Well, maybe not hate but a seething indifference definitely. First, some perspective.
If you buy a new household appliance and power consumption is a concern, you look for the Energy Star label. Simple.
For IT managers, it’s not that easy.
The EPA expanded the Energy Star program to provide efficiency standards for computer servers (PDF), a complicated procedure in and of itself. Just look at the PDF-laden EPA page logging the comments of stakeholders where common concerns included CPU utilization reporting of OSes and hypervisors, the definition of blade systems and the absence of hard drives in a system.
Add this to the list: It looks like Energy Star for servers and the enterprise class systems in which virtualization really shows its worth (think multiprocessor, heaps of RAM) aren’t very compatible.
SearchDataCenter.com’s Mark Fontecchio explores the strange mismatch between virtualization and Energy Star servers.
Some data center managers will take a close look at Energy Star qualified servers, but only if they meet their needs. Timothy Happychuk, the IT director at the Canadian media company Quebecor, said that “smaller servers with [fewer] CPU cores and more aggressive ramp down technologies will naturally have an easier time gaining a coveted EPA sticker but would be a poor choice for high-density virtualization platforms as the technology currently stands.”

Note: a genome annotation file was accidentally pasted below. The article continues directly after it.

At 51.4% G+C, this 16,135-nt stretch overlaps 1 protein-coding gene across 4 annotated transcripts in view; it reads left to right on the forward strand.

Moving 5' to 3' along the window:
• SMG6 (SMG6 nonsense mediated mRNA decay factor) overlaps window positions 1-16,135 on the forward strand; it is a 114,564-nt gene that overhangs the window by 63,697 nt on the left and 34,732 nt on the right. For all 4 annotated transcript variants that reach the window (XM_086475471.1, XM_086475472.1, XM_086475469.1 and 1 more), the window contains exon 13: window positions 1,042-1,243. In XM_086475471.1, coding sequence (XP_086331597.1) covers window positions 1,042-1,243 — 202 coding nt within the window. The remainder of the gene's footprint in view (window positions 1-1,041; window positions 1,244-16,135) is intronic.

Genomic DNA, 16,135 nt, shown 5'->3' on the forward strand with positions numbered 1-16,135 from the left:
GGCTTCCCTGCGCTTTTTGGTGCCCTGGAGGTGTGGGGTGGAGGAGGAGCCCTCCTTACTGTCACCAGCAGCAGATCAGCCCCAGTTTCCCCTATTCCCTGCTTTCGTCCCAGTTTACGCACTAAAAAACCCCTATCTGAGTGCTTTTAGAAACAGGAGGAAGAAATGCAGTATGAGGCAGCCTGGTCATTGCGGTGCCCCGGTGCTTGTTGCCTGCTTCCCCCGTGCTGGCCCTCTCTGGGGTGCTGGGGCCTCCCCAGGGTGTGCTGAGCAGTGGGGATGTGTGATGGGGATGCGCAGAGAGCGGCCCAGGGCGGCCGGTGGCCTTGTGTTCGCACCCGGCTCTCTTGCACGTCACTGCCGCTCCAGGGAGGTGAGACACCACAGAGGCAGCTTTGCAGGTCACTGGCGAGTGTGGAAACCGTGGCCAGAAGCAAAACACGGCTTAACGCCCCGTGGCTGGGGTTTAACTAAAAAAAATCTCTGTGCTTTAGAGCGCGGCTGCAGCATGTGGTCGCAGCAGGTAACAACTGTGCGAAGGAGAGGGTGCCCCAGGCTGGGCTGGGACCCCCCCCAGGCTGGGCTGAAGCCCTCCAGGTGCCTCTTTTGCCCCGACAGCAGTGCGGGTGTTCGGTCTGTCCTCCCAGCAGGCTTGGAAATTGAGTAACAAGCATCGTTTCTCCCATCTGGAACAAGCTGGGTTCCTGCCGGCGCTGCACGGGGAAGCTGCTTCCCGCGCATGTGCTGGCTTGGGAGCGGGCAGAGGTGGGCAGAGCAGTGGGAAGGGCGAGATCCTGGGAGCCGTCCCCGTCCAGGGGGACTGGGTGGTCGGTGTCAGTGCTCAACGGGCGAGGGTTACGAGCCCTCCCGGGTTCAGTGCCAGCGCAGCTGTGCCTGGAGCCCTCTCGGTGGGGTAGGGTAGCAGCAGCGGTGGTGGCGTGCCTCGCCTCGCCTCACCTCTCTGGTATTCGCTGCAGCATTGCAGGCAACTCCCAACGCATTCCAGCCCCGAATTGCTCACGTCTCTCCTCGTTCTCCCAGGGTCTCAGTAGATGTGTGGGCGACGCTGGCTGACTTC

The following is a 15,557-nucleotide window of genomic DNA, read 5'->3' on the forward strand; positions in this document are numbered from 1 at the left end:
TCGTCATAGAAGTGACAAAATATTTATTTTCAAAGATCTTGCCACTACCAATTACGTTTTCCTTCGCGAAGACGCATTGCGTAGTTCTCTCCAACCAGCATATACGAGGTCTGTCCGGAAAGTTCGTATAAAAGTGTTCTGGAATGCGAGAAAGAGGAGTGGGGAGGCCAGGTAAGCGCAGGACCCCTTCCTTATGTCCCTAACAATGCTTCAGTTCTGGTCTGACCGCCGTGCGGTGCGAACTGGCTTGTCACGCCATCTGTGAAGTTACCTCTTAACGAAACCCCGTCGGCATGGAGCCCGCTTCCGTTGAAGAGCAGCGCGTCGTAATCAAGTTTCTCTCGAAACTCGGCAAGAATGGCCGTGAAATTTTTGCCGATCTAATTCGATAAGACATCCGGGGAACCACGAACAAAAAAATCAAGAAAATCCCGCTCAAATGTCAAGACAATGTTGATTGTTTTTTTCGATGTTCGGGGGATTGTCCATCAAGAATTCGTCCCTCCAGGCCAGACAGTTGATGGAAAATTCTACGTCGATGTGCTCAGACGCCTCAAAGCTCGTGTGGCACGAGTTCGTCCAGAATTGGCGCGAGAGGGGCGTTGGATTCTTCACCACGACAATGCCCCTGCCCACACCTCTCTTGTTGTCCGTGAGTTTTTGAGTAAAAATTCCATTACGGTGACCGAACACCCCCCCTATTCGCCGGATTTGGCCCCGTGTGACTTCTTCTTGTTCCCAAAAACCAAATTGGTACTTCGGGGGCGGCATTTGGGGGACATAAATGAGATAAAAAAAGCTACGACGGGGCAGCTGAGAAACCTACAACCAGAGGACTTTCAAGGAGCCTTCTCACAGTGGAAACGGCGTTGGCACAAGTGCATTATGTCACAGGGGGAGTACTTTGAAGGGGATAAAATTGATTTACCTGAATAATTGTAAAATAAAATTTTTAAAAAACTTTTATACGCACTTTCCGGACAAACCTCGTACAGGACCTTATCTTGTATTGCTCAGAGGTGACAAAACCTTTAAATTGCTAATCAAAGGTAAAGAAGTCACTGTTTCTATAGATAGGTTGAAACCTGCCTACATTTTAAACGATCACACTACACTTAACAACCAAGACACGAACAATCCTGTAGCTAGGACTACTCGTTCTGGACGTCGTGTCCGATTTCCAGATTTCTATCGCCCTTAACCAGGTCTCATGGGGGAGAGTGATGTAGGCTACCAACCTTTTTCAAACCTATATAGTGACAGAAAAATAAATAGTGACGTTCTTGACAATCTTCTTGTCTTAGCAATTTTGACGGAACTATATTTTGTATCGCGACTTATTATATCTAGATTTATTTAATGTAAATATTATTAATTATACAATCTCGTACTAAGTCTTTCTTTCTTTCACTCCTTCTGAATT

The EPA is not completely oblivious to the issue fortunately. From its memo to stakeholders (PDF):
During the Tier 2 process, EPA plans to: review all specification elements and criteria for refinements; expand the scope to include, but not limited to, servers with greater than four processor sockets, Blade Systems, Fully Fault Tolerant Servers, Server Appliances, Multi-Node systems; and evaluate the potential benefits of a Net Power Loss approach. In addition, EPA is exploring an approach to efficiency that reconciles the energy consumed by the system and the work being performed.
Well, as long as they’re not sitting still.
Be sure to check out Fontecchio’s article as he asks other data center managers’ opinion of Energy Star, including one that makes the surprising admission that’s he’s under no power or cooling constraints for it to affect his IT procurement decisions. Lucky him!
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